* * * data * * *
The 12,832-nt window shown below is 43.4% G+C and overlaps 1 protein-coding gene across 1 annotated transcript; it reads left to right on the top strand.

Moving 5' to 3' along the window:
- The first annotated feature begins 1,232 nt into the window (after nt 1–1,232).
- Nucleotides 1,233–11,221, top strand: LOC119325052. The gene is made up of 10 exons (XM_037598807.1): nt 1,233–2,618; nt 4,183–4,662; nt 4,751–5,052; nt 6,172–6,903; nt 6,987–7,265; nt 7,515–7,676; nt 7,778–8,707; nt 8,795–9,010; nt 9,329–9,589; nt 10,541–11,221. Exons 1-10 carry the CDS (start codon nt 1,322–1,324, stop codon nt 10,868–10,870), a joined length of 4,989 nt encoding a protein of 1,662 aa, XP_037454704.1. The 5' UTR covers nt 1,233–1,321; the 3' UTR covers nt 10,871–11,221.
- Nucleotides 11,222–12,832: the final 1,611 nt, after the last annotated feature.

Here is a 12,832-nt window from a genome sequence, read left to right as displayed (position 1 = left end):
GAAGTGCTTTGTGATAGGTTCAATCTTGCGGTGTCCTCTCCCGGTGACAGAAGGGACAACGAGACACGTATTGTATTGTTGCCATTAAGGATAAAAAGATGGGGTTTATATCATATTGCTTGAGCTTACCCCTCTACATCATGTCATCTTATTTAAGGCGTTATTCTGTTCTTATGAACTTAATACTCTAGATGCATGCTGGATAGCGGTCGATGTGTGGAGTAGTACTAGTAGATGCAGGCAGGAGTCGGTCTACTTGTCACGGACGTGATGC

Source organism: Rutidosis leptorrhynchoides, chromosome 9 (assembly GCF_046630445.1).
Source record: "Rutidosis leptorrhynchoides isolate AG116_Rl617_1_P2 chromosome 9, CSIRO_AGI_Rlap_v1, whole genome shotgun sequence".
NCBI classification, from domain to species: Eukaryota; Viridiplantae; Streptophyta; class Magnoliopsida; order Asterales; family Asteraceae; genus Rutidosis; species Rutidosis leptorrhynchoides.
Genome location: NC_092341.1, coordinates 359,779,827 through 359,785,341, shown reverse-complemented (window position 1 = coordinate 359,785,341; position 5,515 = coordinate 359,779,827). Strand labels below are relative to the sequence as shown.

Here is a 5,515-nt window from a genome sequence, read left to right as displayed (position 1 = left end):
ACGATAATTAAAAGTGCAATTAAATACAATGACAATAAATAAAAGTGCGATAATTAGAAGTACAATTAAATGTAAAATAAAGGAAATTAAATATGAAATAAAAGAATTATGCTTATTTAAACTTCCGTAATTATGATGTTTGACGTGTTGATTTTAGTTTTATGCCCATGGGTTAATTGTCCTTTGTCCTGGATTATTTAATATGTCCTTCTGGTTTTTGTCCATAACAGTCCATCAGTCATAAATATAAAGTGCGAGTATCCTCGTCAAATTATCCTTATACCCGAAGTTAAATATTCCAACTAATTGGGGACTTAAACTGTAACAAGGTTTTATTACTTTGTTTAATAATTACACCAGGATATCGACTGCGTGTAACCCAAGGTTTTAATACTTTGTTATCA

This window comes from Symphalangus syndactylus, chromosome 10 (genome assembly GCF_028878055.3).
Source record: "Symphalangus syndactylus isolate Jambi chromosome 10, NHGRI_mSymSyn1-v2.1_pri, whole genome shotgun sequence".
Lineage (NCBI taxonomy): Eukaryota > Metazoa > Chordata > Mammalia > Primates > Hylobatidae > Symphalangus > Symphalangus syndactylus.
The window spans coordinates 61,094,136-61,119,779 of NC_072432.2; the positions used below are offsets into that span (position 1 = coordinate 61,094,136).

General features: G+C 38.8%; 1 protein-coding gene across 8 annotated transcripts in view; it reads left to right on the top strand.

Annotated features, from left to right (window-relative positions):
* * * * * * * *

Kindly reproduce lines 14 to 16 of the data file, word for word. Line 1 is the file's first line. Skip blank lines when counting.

This window comes from Symphalangus syndactylus, chromosome 10 (genome assembly GCF_028878055.3).
Source record: "Symphalangus syndactylus isolate Jambi chromosome 10, NHGRI_mSymSyn1-v2.1_pri, whole genome shotgun sequence".
Lineage (NCBI taxonomy): Eukaryota > Metazoa > Chordata > Mammalia > Primates > Hylobatidae > Symphalangus > Symphalangus syndactylus.